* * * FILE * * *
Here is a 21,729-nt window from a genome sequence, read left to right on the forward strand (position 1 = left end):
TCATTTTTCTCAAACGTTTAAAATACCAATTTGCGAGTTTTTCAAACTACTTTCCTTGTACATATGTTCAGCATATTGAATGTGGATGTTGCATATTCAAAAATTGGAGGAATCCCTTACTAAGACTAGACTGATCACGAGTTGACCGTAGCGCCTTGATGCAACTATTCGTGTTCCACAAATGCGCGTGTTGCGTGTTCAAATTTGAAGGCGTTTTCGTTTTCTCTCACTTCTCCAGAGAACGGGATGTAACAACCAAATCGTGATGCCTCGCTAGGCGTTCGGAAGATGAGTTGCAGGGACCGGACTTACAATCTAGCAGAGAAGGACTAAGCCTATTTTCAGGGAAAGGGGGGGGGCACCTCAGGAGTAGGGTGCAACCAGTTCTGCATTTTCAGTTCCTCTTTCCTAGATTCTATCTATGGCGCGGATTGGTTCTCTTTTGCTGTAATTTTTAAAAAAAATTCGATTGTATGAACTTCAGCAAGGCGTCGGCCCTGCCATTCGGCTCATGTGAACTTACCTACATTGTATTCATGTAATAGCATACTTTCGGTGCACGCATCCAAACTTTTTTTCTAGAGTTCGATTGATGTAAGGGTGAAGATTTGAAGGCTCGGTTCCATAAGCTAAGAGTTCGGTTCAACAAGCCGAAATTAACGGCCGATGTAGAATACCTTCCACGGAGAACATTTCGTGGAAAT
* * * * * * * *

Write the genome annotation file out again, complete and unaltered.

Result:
Here is a 21,729-nt window from a genome sequence, read left to right on the forward strand (position 1 = left end):
TCATTTTTCTCAAACGTTTAAAATACCAATTTGCGAGTTTTTCAAACTACTTTCCTTGTACATATGTTCAGCATATTGAATGTGGATGTTGCATATTCAAAAATTGGAGGAATCCCTTACTAAGACTAGACTGATCACGAGTTGACCGTAGCGCCTTGATGCAACTATTCGTGTTCCACAAATGCGCGTGTTGCGTGTTCAAATTTGAAGGCGTTTTCGTTTTCTCTCACTTCTCCAGAGAACGGGATGTAACAACCAAATCGTGATGCCTCGCTAGGCGTTCGGAAGATGAGTTGCAGGGACCGGACTTACAATCTAGCAGAGAAGGACTAAGCCTATTTTCAGGGAAAGGGGGGGGGCACCTCAGGAGTAGGGTGCAACCAGTTCTGCATTTTCAGTTCCTCTTTCCTAGATTCTATCTATGGCGCGGATTGGTTCTCTTTTGCTGTAATTTTTAAAAAAAATTCGATTGTATGAACTTCAGCAAGGCGTCGGCCCTGCCATTCGGCTCATGTGAACTTACCTACATTGTATTCATGTAATAGCATACTTTCGGTGCACGCATCCAAACTTTTTTTCTAGAGTTCGATTGATGTAAGGGTGAAGATTTGAAGGCTCGGTTCCATAAGCTAAGAGTTCGGTTCAACAAGCCGAAATTAACGGCCGATGTAGAATACCTTCCACGGAGAACATTTCGTGGAAAT